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> Oh, how naive people are. These transactions are not traditional mortgage loans.
Here’s the problem — and the reason for conflicting decisions from different courts — a court can only rule on what’s presented to it. If the point that these mortgages are not “traditional” loans & the Notes are not “negotiable instruments” under UCC Article 3, they’re “investment securities” under Article 8, the court is not going to address those issues. And if they’re raised in one court but not in another, in cases with very similar or even identical facts, you’re going to get 2 very different decisions.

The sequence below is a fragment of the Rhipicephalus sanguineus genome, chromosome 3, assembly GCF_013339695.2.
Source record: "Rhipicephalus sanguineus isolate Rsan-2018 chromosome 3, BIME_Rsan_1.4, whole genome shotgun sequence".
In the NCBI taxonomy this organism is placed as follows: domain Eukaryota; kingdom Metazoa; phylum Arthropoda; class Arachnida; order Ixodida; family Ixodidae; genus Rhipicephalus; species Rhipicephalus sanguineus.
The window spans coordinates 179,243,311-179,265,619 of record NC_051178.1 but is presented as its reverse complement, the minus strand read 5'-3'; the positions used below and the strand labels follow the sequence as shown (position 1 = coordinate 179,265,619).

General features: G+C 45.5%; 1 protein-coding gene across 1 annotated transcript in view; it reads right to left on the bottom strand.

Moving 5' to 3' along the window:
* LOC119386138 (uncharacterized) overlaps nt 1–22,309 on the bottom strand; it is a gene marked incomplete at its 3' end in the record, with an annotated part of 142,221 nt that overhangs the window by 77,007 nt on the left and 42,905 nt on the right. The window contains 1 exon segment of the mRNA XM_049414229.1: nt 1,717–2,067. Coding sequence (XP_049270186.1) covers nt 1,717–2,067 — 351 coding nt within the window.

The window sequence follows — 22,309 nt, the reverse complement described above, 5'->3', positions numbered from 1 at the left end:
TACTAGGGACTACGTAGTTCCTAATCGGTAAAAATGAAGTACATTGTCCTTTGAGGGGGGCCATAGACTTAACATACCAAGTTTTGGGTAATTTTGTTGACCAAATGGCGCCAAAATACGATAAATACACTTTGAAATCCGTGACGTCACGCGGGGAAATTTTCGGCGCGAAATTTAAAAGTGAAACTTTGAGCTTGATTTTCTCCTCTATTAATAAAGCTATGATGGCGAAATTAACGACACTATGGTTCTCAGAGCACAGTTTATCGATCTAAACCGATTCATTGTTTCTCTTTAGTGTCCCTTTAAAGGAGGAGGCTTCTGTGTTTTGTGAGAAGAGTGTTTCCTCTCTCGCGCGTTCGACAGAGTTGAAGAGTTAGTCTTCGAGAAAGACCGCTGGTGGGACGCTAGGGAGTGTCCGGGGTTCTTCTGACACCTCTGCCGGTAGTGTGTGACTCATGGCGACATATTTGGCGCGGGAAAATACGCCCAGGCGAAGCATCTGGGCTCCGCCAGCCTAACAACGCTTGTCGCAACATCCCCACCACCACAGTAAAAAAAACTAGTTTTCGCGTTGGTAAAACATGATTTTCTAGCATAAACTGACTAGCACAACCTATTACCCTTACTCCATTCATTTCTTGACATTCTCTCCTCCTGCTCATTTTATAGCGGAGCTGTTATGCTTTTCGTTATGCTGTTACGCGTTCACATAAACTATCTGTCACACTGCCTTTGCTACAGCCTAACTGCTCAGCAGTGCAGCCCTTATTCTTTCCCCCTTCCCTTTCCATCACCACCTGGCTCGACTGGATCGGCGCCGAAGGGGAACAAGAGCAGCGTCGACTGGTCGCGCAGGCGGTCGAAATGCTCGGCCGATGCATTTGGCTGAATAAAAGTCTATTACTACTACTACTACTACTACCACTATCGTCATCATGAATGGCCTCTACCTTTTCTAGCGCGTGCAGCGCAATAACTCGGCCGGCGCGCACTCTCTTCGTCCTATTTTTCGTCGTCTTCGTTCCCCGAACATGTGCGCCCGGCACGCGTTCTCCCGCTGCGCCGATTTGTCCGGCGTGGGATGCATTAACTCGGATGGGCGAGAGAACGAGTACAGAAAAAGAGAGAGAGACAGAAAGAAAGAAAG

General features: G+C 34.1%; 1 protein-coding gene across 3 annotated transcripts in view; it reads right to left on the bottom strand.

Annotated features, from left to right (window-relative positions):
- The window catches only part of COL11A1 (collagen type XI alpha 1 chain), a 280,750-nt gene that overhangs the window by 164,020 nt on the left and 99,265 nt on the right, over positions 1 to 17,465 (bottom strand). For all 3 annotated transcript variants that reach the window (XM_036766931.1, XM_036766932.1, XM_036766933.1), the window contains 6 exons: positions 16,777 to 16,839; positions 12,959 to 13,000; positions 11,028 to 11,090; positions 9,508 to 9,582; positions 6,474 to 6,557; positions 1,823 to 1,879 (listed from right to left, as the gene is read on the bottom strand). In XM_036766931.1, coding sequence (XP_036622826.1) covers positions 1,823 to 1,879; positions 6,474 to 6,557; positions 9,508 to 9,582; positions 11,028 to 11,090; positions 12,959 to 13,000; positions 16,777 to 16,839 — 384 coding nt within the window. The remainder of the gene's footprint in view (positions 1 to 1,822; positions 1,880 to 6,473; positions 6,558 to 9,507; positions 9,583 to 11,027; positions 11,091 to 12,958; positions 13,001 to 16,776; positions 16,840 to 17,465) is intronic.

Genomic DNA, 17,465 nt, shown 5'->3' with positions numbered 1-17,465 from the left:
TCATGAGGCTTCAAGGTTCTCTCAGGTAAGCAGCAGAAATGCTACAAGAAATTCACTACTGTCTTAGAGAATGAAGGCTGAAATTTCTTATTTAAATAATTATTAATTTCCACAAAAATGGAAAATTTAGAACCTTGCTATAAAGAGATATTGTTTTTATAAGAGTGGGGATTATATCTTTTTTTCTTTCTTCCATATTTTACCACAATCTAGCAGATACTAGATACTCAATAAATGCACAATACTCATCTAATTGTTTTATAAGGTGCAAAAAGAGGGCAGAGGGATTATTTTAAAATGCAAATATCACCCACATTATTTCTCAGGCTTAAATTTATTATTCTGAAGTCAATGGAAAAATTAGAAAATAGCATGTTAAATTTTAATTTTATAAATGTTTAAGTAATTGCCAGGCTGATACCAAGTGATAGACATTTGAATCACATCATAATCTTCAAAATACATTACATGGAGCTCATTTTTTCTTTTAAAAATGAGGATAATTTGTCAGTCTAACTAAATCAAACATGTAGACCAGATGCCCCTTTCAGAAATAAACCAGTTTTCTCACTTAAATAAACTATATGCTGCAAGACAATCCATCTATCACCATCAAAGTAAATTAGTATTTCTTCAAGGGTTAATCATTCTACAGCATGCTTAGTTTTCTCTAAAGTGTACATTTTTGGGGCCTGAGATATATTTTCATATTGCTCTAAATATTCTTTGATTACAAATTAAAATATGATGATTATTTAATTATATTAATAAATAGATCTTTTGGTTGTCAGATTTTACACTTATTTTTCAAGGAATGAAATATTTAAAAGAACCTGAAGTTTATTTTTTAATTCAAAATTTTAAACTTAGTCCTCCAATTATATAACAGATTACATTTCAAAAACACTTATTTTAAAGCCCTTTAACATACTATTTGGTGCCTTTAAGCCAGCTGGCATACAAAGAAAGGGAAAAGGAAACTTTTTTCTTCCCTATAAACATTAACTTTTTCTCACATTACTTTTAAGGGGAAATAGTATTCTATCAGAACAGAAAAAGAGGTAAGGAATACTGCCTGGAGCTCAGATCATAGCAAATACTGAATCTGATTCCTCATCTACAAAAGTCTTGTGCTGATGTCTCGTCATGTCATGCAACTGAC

I was talking with an attny. the other day who said he graduated law school in 2000 — after I mentioned that anyone who went to law school before around 2000 was’t taught anything about “securitizatized” mortgages because they didn’t exist. Older attorneys & judges treat mortgages as traditional loans because that’s all they’re familiar with. So when dealing with a newer, securitized mortgage, you have to clearly explain all the aspects of it & show why it’s not a traditional mortgage or it will be assumed that it is. The attorneys will be arguing & the judge ruling on mortgage law from the 1990s & earlier, even though the mortgage wasn’t originated until 2005 or later.